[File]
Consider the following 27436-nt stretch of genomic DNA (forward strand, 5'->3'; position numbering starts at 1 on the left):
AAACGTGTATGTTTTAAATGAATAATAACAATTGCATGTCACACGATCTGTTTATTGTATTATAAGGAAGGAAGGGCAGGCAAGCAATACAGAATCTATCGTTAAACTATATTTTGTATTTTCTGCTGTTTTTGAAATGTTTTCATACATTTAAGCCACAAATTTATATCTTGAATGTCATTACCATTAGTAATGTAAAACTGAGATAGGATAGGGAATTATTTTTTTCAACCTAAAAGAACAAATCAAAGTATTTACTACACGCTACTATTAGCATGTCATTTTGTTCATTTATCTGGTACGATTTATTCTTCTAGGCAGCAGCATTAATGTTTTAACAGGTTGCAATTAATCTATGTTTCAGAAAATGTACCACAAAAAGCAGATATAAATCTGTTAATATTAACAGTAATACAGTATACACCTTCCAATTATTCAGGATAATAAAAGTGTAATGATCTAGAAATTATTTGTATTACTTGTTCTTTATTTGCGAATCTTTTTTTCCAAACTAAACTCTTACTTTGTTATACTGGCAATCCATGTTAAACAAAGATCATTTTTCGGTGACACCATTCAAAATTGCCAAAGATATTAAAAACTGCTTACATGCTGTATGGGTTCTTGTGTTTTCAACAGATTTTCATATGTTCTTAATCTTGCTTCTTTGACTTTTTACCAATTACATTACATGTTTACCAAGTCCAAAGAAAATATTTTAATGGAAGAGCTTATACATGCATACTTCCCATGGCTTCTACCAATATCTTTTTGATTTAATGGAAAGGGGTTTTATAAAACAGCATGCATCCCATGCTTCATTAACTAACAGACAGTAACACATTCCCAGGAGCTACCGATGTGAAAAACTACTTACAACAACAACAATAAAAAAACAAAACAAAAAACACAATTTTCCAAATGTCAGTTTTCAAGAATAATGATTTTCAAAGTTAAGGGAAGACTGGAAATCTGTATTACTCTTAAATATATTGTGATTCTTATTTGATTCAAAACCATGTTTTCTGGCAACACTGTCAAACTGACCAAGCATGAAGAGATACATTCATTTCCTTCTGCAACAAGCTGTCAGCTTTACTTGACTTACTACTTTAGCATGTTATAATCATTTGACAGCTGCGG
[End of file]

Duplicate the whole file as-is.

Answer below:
Consider the following 27436-nt stretch of genomic DNA (forward strand, 5'->3'; position numbering starts at 1 on the left):
AAACGTGTATGTTTTAAATGAATAATAACAATTGCATGTCACACGATCTGTTTATTGTATTATAAGGAAGGAAGGGCAGGCAAGCAATACAGAATCTATCGTTAAACTATATTTTGTATTTTCTGCTGTTTTTGAAATGTTTTCATACATTTAAGCCACAAATTTATATCTTGAATGTCATTACCATTAGTAATGTAAAACTGAGATAGGATAGGGAATTATTTTTTTCAACCTAAAAGAACAAATCAAAGTATTTACTACACGCTACTATTAGCATGTCATTTTGTTCATTTATCTGGTACGATTTATTCTTCTAGGCAGCAGCATTAATGTTTTAACAGGTTGCAATTAATCTATGTTTCAGAAAATGTACCACAAAAAGCAGATATAAATCTGTTAATATTAACAGTAATACAGTATACACCTTCCAATTATTCAGGATAATAAAAGTGTAATGATCTAGAAATTATTTGTATTACTTGTTCTTTATTTGCGAATCTTTTTTTCCAAACTAAACTCTTACTTTGTTATACTGGCAATCCATGTTAAACAAAGATCATTTTTCGGTGACACCATTCAAAATTGCCAAAGATATTAAAAACTGCTTACATGCTGTATGGGTTCTTGTGTTTTCAACAGATTTTCATATGTTCTTAATCTTGCTTCTTTGACTTTTTACCAATTACATTACATGTTTACCAAGTCCAAAGAAAATATTTTAATGGAAGAGCTTATACATGCATACTTCCCATGGCTTCTACCAATATCTTTTTGATTTAATGGAAAGGGGTTTTATAAAACAGCATGCATCCCATGCTTCATTAACTAACAGACAGTAACACATTCCCAGGAGCTACCGATGTGAAAAACTACTTACAACAACAACAATAAAAAAACAAAACAAAAAACACAATTTTCCAAATGTCAGTTTTCAAGAATAATGATTTTCAAAGTTAAGGGAAGACTGGAAATCTGTATTACTCTTAAATATATTGTGATTCTTATTTGATTCAAAACCATGTTTTCTGGCAACACTGTCAAACTGACCAAGCATGAAGAGATACATTCATTTCCTTCTGCAACAAGCTGTCAGCTTTACTTGACTTACTACTTTAGCATGTTATAATCATTTGACAGCTGCGG